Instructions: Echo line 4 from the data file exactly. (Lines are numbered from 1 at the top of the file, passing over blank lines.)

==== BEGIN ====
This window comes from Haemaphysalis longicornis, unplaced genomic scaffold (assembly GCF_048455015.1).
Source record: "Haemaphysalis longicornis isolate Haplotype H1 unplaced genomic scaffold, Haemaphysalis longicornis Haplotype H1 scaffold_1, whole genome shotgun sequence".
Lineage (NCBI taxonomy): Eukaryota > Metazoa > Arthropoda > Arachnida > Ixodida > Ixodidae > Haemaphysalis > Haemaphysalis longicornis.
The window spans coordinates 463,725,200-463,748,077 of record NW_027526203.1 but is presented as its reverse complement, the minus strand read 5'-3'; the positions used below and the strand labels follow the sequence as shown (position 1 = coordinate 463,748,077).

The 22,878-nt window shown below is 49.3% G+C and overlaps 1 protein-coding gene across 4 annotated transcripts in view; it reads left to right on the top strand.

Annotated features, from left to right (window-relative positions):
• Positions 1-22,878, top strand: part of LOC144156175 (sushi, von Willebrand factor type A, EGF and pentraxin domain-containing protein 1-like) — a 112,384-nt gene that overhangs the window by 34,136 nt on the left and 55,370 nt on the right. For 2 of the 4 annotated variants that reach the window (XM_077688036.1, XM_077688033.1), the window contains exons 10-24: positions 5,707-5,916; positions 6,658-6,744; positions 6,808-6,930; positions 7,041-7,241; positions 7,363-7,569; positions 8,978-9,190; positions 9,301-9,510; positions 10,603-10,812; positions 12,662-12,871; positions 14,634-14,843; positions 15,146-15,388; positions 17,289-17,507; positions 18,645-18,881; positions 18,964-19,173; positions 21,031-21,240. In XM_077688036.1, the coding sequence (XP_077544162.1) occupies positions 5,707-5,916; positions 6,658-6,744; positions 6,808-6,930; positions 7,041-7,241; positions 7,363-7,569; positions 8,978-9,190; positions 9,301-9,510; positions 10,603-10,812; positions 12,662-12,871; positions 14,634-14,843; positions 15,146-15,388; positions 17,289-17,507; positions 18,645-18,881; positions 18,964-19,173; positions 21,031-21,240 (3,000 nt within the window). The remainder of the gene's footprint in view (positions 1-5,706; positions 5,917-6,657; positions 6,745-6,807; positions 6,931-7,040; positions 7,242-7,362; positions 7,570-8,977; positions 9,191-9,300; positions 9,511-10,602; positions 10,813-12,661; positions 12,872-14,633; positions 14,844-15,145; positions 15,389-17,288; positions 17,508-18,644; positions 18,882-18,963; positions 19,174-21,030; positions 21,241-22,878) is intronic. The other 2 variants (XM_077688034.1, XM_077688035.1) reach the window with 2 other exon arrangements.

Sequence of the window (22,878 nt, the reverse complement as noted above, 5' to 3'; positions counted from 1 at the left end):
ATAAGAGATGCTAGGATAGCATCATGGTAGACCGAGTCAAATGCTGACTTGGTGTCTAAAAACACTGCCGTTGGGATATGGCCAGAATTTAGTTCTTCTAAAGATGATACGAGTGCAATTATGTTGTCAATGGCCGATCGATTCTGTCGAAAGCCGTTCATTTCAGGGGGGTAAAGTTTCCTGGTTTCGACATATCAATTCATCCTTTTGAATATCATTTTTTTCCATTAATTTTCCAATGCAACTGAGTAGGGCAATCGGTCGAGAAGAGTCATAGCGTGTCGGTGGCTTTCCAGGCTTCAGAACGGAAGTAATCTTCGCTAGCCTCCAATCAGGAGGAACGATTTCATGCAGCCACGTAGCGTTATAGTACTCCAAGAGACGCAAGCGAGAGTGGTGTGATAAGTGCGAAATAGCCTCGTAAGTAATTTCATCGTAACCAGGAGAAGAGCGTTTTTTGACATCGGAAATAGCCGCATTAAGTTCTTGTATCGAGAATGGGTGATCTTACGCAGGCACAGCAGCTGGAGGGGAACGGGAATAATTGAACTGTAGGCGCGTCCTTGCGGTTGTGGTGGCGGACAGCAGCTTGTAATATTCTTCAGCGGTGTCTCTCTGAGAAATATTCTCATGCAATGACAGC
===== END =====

The window spans coordinates 463,725,200-463,748,077 of record NW_027526203.1 but is presented as its reverse complement, the minus strand read 5'-3'; the positions used below and the strand labels follow the sequence as shown (position 1 = coordinate 463,748,077).